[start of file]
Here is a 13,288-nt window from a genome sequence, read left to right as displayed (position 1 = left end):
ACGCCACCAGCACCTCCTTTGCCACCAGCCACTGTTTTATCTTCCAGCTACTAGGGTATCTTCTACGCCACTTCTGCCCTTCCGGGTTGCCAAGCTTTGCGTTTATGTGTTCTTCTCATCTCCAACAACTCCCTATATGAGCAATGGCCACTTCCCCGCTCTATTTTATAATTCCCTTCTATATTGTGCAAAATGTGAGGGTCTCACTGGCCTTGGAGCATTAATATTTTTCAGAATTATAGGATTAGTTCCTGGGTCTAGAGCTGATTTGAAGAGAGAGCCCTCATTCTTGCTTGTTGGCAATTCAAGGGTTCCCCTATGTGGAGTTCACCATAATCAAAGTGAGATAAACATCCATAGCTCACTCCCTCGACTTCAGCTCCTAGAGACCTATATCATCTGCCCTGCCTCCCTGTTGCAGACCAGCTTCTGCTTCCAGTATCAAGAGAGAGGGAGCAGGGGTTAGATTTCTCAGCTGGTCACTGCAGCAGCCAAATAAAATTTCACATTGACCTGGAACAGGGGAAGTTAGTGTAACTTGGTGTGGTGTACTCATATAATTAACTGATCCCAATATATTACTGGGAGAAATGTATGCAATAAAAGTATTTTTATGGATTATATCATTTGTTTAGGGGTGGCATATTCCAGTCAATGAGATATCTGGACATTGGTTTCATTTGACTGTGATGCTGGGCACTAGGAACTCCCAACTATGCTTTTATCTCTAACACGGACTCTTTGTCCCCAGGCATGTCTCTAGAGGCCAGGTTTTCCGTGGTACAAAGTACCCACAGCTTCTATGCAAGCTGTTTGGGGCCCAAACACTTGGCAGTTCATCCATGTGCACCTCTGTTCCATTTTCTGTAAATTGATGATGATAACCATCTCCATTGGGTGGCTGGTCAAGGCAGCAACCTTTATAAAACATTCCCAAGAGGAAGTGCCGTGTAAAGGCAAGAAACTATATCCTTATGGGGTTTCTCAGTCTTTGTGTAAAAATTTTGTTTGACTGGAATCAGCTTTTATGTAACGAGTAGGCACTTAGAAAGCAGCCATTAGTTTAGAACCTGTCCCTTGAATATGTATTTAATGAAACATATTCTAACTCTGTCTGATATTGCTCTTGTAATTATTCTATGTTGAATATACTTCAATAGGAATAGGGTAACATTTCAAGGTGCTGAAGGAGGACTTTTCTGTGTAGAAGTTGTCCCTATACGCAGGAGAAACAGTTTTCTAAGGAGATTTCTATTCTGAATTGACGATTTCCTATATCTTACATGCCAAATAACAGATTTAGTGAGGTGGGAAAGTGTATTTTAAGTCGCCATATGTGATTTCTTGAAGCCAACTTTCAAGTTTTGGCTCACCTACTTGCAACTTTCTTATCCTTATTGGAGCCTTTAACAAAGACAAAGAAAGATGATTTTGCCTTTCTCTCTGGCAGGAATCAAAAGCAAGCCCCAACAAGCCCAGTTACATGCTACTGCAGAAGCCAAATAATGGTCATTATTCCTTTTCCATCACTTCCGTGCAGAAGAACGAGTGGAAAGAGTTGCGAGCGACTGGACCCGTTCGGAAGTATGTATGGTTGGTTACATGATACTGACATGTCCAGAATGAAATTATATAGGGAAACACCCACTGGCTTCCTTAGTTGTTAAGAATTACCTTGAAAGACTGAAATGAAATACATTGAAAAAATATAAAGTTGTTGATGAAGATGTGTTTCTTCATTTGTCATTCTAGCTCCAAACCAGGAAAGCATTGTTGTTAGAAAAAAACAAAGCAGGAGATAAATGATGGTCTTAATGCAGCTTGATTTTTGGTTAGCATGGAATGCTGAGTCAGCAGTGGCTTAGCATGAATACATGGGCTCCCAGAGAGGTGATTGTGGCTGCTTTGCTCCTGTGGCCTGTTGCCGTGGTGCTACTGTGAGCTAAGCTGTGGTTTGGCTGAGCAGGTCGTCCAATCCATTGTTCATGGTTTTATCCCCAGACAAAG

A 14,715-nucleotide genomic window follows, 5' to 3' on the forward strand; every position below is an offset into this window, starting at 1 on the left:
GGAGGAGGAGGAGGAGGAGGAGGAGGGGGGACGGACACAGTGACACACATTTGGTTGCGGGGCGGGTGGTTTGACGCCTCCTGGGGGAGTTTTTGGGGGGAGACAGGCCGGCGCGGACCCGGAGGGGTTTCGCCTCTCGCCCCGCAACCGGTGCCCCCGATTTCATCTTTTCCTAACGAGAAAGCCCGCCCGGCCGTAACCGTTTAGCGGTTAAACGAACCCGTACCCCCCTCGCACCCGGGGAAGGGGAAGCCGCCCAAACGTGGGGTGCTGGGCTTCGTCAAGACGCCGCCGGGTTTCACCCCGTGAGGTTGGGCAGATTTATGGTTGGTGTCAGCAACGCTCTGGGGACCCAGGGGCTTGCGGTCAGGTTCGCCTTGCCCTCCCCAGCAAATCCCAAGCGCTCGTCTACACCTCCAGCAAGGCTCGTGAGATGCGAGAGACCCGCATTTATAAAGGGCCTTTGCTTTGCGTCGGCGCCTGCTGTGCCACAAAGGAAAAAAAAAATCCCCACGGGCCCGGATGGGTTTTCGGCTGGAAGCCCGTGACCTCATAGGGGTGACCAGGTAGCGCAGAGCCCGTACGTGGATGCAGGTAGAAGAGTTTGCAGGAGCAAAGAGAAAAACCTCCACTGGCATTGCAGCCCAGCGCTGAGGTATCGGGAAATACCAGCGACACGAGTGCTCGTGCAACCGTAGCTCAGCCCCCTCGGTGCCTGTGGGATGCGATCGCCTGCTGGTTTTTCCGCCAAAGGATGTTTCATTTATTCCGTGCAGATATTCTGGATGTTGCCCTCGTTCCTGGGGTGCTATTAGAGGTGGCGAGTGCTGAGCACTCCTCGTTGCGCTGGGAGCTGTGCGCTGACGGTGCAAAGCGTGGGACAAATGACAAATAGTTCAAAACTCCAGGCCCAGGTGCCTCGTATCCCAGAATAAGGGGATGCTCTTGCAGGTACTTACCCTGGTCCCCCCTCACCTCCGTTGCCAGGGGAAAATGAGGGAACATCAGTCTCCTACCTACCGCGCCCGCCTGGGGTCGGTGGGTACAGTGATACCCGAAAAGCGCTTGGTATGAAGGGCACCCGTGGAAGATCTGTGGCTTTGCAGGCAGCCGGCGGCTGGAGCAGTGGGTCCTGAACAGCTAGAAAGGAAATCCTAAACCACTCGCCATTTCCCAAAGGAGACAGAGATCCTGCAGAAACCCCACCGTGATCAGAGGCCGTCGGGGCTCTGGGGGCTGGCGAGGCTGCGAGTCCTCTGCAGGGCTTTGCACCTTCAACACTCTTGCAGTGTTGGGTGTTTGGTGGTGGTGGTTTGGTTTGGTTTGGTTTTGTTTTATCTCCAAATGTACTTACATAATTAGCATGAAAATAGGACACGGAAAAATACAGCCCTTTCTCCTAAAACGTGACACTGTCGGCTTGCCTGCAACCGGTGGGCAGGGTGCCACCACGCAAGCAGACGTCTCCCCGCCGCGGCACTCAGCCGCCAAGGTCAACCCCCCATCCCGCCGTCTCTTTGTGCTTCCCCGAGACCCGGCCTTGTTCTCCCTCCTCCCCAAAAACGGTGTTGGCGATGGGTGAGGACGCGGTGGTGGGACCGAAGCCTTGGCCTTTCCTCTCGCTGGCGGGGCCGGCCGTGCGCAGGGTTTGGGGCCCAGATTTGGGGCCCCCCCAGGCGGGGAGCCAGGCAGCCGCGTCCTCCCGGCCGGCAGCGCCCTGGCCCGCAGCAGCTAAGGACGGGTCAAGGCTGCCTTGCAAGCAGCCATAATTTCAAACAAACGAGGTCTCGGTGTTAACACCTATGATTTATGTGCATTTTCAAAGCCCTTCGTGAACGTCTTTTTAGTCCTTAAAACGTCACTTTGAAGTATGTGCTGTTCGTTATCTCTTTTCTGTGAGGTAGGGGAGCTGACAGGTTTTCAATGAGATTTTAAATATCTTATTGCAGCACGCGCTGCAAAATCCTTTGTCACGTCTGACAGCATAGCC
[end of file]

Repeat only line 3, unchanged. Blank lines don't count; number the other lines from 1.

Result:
A 14,715-nucleotide genomic window follows, 5' to 3' on the forward strand; every position below is an offset into this window, starting at 1 on the left: